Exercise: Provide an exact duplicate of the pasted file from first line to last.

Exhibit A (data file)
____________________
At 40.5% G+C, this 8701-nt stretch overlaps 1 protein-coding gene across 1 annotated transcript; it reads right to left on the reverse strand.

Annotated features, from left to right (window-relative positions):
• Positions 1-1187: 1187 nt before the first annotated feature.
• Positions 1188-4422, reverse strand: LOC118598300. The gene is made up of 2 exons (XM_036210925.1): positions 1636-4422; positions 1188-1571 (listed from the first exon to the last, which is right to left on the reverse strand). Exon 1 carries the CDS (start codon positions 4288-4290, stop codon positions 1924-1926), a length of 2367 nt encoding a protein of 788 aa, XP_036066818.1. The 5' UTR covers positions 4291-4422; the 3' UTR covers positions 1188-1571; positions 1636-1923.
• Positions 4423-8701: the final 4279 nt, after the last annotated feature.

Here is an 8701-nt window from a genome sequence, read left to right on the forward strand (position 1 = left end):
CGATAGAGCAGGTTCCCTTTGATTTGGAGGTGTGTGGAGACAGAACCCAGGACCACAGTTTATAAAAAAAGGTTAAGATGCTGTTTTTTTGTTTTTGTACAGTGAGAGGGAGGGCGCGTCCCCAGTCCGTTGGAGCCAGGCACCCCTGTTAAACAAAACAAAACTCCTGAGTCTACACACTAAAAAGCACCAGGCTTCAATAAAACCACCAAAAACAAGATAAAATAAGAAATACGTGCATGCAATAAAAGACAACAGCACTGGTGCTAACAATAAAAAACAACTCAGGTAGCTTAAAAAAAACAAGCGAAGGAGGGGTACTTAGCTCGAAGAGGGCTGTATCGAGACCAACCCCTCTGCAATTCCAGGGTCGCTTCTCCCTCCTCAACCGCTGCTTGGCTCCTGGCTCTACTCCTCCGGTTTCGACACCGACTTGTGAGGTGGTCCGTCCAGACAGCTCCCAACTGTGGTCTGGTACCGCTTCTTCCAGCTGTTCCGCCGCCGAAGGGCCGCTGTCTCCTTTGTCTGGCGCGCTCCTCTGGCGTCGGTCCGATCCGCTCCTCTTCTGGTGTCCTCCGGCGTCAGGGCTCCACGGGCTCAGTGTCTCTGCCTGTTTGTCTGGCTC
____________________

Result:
At 40.5% G+C, this 8701-nt stretch overlaps 1 protein-coding gene across 1 annotated transcript; it reads right to left on the reverse strand.

Annotated features, from left to right (window-relative positions):
• Positions 1-1187: 1187 nt before the first annotated feature.
• Positions 1188-4422, reverse strand: LOC118598300. The gene is made up of 2 exons (XM_036210925.1): positions 1636-4422; positions 1188-1571 (listed from the first exon to the last, which is right to left on the reverse strand). Exon 1 carries the CDS (start codon positions 4288-4290, stop codon positions 1924-1926), a length of 2367 nt encoding a protein of 788 aa, XP_036066818.1. The 5' UTR covers positions 4291-4422; the 3' UTR covers positions 1188-1571; positions 1636-1923.
• Positions 4423-8701: the final 4279 nt, after the last annotated feature.

Here is an 8701-nt window from a genome sequence, read left to right on the forward strand (position 1 = left end):
CGATAGAGCAGGTTCCCTTTGATTTGGAGGTGTGTGGAGACAGAACCCAGGACCACAGTTTATAAAAAAAGGTTAAGATGCTGTTTTTTTGTTTTTGTACAGTGAGAGGGAGGGCGCGTCCCCAGTCCGTTGGAGCCAGGCACCCCTGTTAAACAAAACAAAACTCCTGAGTCTACACACTAAAAAGCACCAGGCTTCAATAAAACCACCAAAAACAAGATAAAATAAGAAATACGTGCATGCAATAAAAGACAACAGCACTGGTGCTAACAATAAAAAACAACTCAGGTAGCTTAAAAAAAACAAGCGAAGGAGGGGTACTTAGCTCGAAGAGGGCTGTATCGAGACCAACCCCTCTGCAATTCCAGGGTCGCTTCTCCCTCCTCAACCGCTGCTTGGCTCCTGGCTCTACTCCTCCGGTTTCGACACCGACTTGTGAGGTGGTCCGTCCAGACAGCTCCCAACTGTGGTCTGGTACCGCTTCTTCCAGCTGTTCCGCCGCCGAAGGGCCGCTGTCTCCTTTGTCTGGCGCGCTCCTCTGGCGTCGGTCCGATCCGCTCCTCTTCTGGTGTCCTCCGGCGTCAGGGCTCCACGGGCTCAGTGTCTCTGCCTGTTTGTCTGGCTC